Maximum Likelihood Estimate of the Uniform Distribution?

I am trying to find the Maximum Likelihood estimate of the $a$ parameter in the uniform distribution.

For a quick background, so far I am familiar with Bayesian models which use the prior probability times the likelihood of the data set, normalized, which will give the posterior distribution. In the past, I've seen the following:

$p(\theta)$ is the prior probability distribution

$p(D\mid\theta)$ is the likelihood of the training data set $D$

$p(\theta\mid D)$ is the posterior distribution which is proportional to $[p(\theta) \times p(D\mid\theta)]$

And we use the Beta distribution for the prior, and the Binomial distribution for the likelihood (which is convenient because we use the log likelihood to find the MLE).

But now, we are being asked to find the maximum likelihood of the Uniform distribution.

The distribution formula is: $\operatorname{Unif}(x\mid a,b) = \frac{1}{2a}I(x \in [-a, a])$

where $I(\text{true}) = 1$ and $I(\text{false}) = 0$

Our data set is $D=\{x_1, \ldots , x_n\}$

My question is this: how do we find the MLE of the parameter $a$?

The maximum-likelihood estimate of the maximum and minimum values in a data set ${\cal D}$ drawn from a Uniform Distribution are the maximum and minimum values in the data set.

If the distribution is indeed centered on $0$, then the maximum-likelihood estimate of $a$ is $\max |x|$ over all $x \in {\cal D}$ (for large data set).

Let the data set be $\{ x_1, x_2, \ldots x_n \}$. For a given $a>0$, the probability of a single point $x_i$ is ${1 \over 2 a}$ if $-a < x_i < a$ and $0$ otherwise. The log-likelihood is a function of the single variable, $a$:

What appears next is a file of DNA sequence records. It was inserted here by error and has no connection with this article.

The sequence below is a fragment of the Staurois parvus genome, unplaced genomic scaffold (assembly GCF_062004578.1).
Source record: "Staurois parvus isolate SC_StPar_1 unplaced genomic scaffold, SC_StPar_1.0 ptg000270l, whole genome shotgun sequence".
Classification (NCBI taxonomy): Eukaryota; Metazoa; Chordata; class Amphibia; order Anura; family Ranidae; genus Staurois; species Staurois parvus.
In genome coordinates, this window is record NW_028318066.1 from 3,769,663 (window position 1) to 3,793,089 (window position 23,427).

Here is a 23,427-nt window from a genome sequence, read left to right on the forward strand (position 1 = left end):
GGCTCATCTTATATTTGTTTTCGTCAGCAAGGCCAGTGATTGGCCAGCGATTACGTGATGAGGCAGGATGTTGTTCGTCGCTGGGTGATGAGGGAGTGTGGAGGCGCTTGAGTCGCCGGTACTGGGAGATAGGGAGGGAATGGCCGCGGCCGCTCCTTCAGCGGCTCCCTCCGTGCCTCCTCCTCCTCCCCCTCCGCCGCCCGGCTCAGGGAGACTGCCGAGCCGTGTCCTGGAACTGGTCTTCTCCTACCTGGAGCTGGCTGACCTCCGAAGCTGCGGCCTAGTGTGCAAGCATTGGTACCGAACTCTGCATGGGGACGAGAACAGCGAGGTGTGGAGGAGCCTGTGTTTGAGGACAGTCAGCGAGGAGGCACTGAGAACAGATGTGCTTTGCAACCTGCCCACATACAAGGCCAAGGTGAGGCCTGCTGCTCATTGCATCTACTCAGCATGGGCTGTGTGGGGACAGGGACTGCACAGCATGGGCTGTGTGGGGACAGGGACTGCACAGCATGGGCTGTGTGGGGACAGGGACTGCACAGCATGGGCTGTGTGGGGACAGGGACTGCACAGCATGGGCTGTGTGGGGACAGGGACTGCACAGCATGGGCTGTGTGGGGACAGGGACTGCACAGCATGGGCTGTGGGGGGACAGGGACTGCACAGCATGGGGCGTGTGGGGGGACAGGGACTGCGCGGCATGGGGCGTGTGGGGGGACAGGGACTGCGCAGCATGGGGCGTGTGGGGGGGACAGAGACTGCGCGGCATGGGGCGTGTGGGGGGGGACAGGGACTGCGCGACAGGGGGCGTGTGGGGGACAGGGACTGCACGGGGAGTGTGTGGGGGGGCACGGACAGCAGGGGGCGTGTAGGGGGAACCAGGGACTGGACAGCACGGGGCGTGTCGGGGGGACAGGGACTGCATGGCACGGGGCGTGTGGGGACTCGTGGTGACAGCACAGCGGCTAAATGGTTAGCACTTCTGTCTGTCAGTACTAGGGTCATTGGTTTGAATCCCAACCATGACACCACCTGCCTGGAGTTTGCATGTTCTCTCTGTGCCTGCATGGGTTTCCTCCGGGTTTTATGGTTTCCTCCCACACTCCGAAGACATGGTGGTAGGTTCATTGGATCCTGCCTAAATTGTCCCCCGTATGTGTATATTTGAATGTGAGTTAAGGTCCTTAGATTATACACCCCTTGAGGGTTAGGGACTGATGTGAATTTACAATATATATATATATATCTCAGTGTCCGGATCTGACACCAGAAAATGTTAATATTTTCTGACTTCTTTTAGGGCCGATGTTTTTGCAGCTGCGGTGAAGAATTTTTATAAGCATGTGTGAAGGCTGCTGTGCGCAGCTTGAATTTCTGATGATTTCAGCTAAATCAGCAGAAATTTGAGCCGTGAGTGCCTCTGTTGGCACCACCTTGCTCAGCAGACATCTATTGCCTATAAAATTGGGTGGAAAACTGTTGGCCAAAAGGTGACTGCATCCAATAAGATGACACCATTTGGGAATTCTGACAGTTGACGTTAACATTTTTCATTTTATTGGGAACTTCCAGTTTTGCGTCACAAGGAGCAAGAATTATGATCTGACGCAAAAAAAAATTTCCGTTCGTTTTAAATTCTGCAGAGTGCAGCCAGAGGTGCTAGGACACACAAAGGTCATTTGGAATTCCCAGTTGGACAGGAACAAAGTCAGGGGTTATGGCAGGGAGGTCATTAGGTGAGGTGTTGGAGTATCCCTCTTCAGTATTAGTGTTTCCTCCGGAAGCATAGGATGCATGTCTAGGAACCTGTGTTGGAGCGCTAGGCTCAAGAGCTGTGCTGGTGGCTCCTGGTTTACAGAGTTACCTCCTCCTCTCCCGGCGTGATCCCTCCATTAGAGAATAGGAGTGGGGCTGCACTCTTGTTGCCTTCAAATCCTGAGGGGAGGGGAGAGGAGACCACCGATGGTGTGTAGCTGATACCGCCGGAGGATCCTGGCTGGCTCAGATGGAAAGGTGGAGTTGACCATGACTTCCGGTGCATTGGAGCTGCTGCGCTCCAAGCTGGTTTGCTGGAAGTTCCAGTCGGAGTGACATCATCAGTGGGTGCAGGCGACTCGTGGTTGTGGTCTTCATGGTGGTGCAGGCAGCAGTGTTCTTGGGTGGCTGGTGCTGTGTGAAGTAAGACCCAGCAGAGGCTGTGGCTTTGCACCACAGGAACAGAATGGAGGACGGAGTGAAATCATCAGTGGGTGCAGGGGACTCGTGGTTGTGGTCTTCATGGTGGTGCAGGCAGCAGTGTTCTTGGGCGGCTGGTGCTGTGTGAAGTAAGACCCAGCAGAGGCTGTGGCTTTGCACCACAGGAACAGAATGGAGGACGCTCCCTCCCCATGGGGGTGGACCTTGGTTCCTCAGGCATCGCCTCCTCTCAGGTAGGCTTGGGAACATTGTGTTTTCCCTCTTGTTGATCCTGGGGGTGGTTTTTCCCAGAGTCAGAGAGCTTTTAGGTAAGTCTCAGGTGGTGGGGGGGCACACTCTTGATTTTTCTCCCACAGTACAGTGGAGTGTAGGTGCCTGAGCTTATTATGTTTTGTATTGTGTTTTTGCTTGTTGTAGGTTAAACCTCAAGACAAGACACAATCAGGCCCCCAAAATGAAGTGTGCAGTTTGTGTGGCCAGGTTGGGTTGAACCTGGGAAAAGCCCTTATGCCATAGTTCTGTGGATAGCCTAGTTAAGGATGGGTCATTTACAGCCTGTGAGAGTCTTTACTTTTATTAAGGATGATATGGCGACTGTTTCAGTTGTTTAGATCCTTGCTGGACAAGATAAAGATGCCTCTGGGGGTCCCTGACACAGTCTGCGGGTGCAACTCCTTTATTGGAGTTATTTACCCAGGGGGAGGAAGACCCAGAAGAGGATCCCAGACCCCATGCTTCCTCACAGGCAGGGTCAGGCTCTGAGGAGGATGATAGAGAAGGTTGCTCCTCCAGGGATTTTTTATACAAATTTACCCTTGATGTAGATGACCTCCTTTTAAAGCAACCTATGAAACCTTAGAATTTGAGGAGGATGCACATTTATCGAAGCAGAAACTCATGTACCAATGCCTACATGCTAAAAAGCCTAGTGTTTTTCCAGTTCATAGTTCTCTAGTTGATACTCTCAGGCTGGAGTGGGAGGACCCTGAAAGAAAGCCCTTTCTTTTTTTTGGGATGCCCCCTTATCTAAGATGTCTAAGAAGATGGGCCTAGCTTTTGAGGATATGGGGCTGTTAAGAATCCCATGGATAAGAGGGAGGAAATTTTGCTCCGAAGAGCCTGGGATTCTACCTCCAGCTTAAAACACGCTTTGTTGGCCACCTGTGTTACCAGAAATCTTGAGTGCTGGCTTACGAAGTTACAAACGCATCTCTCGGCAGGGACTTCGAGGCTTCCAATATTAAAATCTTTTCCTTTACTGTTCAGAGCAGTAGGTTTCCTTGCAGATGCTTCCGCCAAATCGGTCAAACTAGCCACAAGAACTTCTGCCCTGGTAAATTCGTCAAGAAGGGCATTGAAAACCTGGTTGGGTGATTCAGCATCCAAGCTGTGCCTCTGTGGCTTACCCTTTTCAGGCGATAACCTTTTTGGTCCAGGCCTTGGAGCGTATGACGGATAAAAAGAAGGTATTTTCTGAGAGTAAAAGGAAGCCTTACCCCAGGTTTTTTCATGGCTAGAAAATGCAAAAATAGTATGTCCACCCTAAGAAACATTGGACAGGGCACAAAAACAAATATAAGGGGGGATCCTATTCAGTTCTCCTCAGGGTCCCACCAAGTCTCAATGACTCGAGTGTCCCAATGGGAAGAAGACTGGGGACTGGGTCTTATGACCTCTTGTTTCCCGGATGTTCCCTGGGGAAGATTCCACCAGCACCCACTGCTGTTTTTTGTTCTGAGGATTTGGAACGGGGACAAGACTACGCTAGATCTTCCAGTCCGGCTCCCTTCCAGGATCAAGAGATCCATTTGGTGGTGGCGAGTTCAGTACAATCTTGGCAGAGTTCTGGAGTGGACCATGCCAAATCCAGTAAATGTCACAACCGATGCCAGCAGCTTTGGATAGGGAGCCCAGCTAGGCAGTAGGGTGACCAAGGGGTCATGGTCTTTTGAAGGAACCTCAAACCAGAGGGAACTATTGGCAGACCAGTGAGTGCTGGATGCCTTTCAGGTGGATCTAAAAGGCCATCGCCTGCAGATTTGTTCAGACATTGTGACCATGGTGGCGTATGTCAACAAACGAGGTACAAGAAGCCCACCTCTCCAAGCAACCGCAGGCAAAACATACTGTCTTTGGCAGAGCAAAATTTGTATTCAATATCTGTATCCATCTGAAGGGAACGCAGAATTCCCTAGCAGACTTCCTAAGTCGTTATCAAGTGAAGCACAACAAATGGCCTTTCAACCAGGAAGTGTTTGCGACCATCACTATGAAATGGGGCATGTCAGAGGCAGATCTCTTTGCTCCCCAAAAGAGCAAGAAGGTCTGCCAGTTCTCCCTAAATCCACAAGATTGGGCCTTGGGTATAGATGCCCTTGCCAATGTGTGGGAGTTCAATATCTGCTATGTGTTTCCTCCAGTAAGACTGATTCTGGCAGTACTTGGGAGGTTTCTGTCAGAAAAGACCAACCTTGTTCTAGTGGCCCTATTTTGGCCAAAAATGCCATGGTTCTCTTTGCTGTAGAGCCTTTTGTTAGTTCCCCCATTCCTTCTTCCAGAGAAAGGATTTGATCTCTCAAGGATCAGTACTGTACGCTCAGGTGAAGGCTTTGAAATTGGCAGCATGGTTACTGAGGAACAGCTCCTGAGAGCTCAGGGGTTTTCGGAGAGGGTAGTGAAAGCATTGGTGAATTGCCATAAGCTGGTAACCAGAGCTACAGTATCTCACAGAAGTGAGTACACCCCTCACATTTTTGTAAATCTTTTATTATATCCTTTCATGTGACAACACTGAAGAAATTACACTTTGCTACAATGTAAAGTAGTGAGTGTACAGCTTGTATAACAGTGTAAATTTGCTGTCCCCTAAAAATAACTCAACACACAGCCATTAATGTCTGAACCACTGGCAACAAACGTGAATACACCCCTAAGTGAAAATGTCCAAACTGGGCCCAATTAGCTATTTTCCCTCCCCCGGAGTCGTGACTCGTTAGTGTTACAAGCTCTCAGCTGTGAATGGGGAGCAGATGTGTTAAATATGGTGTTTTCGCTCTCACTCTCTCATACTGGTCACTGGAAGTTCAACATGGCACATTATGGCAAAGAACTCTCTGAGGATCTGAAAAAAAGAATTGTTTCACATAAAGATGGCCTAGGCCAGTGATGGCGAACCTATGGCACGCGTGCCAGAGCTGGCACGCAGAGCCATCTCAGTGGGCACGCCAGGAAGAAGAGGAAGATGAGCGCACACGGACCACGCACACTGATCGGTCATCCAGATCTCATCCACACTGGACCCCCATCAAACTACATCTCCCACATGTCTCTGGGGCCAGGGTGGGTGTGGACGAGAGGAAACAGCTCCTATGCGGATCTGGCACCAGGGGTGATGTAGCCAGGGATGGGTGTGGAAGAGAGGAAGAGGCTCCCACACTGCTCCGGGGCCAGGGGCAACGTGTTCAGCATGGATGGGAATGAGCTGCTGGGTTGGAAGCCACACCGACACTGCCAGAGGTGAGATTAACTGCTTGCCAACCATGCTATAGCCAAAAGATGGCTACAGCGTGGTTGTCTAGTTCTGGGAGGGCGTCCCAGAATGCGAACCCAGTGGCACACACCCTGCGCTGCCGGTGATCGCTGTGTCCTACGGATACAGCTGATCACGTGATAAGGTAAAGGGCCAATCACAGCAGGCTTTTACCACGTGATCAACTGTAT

${\cal L}({\cal D}; a) = \sum\limits_{i=1}^n \log \left( {1 \over 2 a} \right) = n \log \left( {1 \over 2 a} \right)$.

You wish to maximize this, which means you want to minimize $a$ (make the distribution as tight as possible, while capturing all the points).

You can complete the simple arithmetic underlying those statements by taking derivatives...

The reason we generally construct functions and take derivatives (such as this case) is because of the natural extension to the more natural, more powerful, and more realistic case of Bayesian estimation. In statistical estimation we generally employ prior information over the parameters. In the current problem you acknowledge that the problem could incorporate prior information, but you state no such prior information about $a$. But really, is it possible that $a = 10^9$ ahead of time? Unlikely.

So in full Bayesian estimation, you incorporate the prior information about the variable. So one potential prior over $a$ in the current problem would be $P(a) = 1/20$ for $a<0<20$... that is, a uniform prior over $a$. Then, the likelihood of $a$ is proportional to the product of its prior probability and the probabilities given the data set. Suppose you have a small data set whose highest data point is $x_i = 18$. In maximum-likelihood estimation, you'd get $a=18$ (as we've seen), and the derived distribution would be uniform between $-18$ and $+ 18$. But in the more-principled Bayesian learning, there would still be some contribution from your prior information that $a$ might be as high as 20.